Work on the C4 Corvette actually began in 1978, shortly after General Motors management cancelled plans to replace the existing C3 Corvette with a production version of the Aerovette show car – a car that General Motors engineers had been developing since 1973. Unlike generations past, where Corvette designers and engineers would often clash on “form versus function”, the team behind the design of the C4 Corvette was one of the most cooperative partnerships between designer and engineer that General Motors has ever seen – before or since. Heading the program behind the design of the C4 was Corvette Chief Engineer David R. McLellan (who had succeeded Zora Arkus-Duntov in 1975) and Lead Designer Jerry Palmer, (who had been recently promoted as the new head of “Chevrolet Production Studio Three” after Bill Mitchell’s retirement from GM in 1977). While further guidance would come from GM’s Director of Design, Chuck Gordon and Vice-President of Design Staff, Irv Rybicki, it was ultimately McLellan and Palmer who would have to proceed with the many challenges about to be set before them. General Motors top brass recognized that it was vital for McLellan and Palmer to work well together if the C4 was going to be built with a high enough level of quality to compete in a global market of emerging car superstars. This was doubly important because not only were there high performance expectations in the balance, but this new Corvette was going to be considerably more expensive than any of its predecessors. According to Palmer, the mission statement adopted by the development duo for the C4 Corvette was that, with regards to design, “form follows function.” Although this had often been the “official dictum” of automakers for generations, the shared consensus between Palmer and McLellan was that if the new Corvette was to remain competitive with the latest European and Japanese sports cars, they would have to adhere to this sentiment. Already, these manufacturers had gained a solid foothold on the American market with cars like the Ferrari 308, the Lotus Esprit and most especially the German line up of comparably priced models that included the Porsche 911 Turbo, Porsche 928 and even the competitively priced Porsche 924 (and later, the more agile and performance driven Porsche 944.) While McLellan’s engineers were to set about laying out the technical intricacies of the car, Palmer’s staff would begin shaping the car’s appearance. For both, the design brief held by GM’s top brass was imposing. First, and most obviously, the new C4 had to look like a Corvette; it couldn’t break with the model’s traditional styling cues. Drivelines would be carried over, and though the new body design could be physically smaller outside, the car had to offer more interior room. Improved outward vision and less air resistance (drag) were additional goals that had to be met. Second, they had to eliminate the deficiencies that had been identified (and largely criticized) in earlier generations of Corvette. Third, the car needed to provide its passengers with more interior space, (which had functionally proved a definite shortcoming of previous Corvettes). Fourth – and perhaps most importantly – they had to develop a car that would slice through the air with superior aerodynamics and provide better handling than any of Corvette’s earlier models. From the onset, it was decided that the C4 Corvette would not simply be a re-design of previous models, but would instead be a new car that featured the “look and feel” of its predecessors. Although General Motors had placed some fairly stringent demands of the new Corvette, the design/styling of the car progressed fairly quickly. Early sketches developed by Palmer were used as the basis for the development of a clay model of the conceptual C4. This first model was completed in September, 1978. By mid-November, 1979 – a mere fourteen months later – the conceptual design of the C4 was essentially complete, save for the look and placement of tail lamps, front-fender trim, and nose contour.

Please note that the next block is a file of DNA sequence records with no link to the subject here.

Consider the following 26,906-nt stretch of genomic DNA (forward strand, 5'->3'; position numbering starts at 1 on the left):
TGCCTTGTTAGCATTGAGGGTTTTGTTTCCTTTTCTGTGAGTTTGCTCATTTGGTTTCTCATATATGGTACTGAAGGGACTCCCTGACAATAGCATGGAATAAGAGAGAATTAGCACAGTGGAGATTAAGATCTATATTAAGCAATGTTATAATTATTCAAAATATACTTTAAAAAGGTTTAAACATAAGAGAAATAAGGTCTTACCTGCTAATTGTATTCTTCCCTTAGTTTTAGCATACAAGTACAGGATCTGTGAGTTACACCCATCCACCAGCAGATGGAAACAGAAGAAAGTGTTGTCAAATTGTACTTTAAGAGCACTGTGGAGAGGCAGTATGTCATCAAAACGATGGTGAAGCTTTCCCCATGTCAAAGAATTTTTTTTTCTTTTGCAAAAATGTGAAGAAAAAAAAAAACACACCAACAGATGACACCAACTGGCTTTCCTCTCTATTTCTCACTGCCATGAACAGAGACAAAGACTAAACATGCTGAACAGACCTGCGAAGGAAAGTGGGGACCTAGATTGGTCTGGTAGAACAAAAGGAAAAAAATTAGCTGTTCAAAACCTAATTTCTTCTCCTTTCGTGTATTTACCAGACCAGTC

A decision early on in the design process was to mount the steering linkage further forward than originally envisioned. By doing so, the engineering team was able to lower the placement of the engine in the chassis. This corresponded into a lower hood line, which produced better visibility and reduced the overall frontal area of the car. The latter of these improvements resulted in a considerable reduction in aerodynamic drag (which is not the drag coefficient alone but the product of the drag coefficient multiplied by the car’s total frontal area).